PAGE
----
Select Committee on Public Accounts Minutes of Evidence


Examination of Witnesses (Questions 40 - 59)

MONDAY 12 MAY 2003

DEPARTMENT OF HEALTH

  Q40  Mr Steinberg: Yes, that is important. Again, in the Report—I think it has been mentioned previously—something like 60% of accidents that by law should be reported are not being reported, they are not being reported to the HSE. What do you intend to do about it because that seems to me to be a hell of a lot of accidents that have taken place that have not been reported? Is there anything you can do about that?

  Sir Nigel Crisp: Again, it is the same issue that it really needs to be tackled locally against national standards. The point you opened with about how do we have a national standard, at least we now have a national standard and we have a methodology for imposing that national standard, and for making sure that the boards locally look back at their own record and that it is on their agenda to do so. It is putting a lot more responsibility on the local board, which is the way it should be, because we cannot manage that sort of detail from here, so we have put that mechanism in. I am sure part of the improvement we have seen over the last six years is simply that focus.

  Q41  Mr Steinberg: You can make statistics prove anything. The Chairman took us to Appendix 3, I would like to go back there again, it is on page 46, Figure 1. On the figures it clearly shows that serious accidents are declining, from 1996-97 to 2001-02 it has gone from 7,500 down to 5,992; that looks good, excellent. Is it that good because if we are arguing and saying that 60% of accidents are not being reported anyway, are these not misleading figures?

  Sir Nigel Crisp: I think there are two sorts. These are reportable accidents to the Health and Safety Executive under this particular set of regulations which, as I recall it, means that the people have been off sick for three days or more is the arrangement in which you have to report those. Those are much more likely to be reported it seems to me than the much more trivial accidents.

  Q42  Mr Steinberg: Are you saying that the 60% that are not reported are trivial? I am not trying to goad you or anything.

  Sir Nigel Crisp: Okay. Let me take back the word "trivial", are less important than these ones, are less major incidents than these ones. We have seen a reduction in the major incidents, which is this type of accident, at the same time when we have seen an overall increase in reporting. Now, whether or not there are people who are not reporting, we have seen an increase in reporting but we have seen a reduction in the number of serious ones.

  Q43  Mr Steinberg: One would assume that if it was a serious accident then it would be reported?

  Sir Nigel Crisp: Yes, I would have thought so.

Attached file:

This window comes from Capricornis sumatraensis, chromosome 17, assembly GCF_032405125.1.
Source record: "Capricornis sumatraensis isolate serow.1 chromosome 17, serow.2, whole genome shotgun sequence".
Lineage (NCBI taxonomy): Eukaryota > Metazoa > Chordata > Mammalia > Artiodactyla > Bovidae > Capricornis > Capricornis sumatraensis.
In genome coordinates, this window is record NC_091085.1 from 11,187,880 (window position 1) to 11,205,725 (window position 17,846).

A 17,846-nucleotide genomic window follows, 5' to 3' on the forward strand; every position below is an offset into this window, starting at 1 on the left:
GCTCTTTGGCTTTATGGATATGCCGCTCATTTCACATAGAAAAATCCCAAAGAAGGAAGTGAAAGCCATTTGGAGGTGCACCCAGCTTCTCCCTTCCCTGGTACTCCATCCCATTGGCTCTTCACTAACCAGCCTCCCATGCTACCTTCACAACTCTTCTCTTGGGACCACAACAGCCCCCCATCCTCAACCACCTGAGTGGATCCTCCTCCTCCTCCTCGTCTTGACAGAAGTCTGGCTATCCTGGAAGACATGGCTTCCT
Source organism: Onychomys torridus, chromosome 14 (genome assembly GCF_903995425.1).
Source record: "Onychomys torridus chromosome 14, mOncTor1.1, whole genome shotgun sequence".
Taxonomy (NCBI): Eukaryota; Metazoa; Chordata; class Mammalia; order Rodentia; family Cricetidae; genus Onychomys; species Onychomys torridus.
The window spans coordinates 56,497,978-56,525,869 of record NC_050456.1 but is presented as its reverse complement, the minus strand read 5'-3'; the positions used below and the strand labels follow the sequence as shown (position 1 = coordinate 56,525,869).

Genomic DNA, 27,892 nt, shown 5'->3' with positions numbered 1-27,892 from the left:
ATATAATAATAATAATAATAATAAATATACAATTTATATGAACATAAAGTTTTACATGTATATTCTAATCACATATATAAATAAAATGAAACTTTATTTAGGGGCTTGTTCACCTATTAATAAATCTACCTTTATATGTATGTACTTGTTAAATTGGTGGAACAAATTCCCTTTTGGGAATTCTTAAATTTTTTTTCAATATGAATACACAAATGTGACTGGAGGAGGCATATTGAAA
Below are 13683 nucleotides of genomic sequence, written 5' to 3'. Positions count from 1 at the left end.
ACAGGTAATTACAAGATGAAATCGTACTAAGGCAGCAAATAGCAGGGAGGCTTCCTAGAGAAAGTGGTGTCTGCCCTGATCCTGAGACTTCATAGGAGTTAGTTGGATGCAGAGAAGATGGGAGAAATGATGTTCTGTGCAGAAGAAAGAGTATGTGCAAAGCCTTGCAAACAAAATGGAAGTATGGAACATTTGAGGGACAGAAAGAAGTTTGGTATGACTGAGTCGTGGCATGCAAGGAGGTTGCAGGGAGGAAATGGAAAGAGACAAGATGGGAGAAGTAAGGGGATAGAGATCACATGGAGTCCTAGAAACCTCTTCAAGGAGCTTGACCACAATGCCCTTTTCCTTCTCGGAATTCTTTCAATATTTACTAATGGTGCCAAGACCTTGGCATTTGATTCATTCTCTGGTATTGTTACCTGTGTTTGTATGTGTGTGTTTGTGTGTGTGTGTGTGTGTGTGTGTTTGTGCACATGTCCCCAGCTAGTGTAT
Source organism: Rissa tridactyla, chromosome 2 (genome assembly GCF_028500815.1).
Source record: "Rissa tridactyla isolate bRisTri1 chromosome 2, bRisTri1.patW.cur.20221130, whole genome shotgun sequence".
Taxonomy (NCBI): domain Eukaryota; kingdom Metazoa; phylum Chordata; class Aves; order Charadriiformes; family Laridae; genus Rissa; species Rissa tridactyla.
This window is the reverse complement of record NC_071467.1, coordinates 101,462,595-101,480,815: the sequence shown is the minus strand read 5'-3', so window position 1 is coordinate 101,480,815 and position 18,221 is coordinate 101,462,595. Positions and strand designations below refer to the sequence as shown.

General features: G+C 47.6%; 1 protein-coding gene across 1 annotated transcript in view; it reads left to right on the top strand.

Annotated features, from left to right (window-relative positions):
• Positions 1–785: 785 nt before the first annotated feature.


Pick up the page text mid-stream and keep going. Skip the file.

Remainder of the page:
Q44  Mr Steinberg: If somebody breaks a leg they are hardly likely not to fill the form in?

  Sir Nigel Crisp: Yes.

  Q45  Mr Steinberg: So from the ambulance agency the fact is 60% have not been reported. These are the figures that you have given them, are they?

  Sir Nigel Crisp: They are the less serious, that is probably the right word, yes.

  Q46  Mr Steinberg: Okay. Bearing in mind the way things have moved in the NHS over the last few years and the huge number of agency staff working in our hospitals now—in my own hospital, admin, cleaning and catering, all these things are contracted out and no longer run by the NHS. There are also locums working in the place—I am not trying to criticise at all, but can it be part of the problem lies with them? They are the ones who are not reporting the accidents, or if they are not NHS staff will they see it is important that they do that? Or, in fact, are they not trained to do it?

  Mr Foster: The whole issue is one of balancing various pressures and commitments. You started off by saying it was difficult to get doctors to fill in forms, yet I am sure we all agree we want to doctors to spend as much time as possible looking after patients. That is really why I gave the example in answer to Mr Rendel, that the trust had designed a very simple, computerised intranet form to fill in. It is really a matter of trying to find a balance, especially in the less serious incidents where, as you rightly say, the motivation to report is less great than where there is a serious accident involved. What we must do is through the top-down control assurance inspections and bottom-up staff interviews for Improving Working Life is keep exerting pressure on organisations to raise the level of reporting.

  Q47  Mr Steinberg: Turning back to doctors, again paragraph 3.22 on page 35, I was not going through the Report looking for criticisms of the medical profession but it did jump out, again it says that doctors were the least likely to participate in health and safety education. It might be slightly beneath them to do this, but it is important, I suspect, they should participate. Why do they not participate and why do you not persuade them to participate?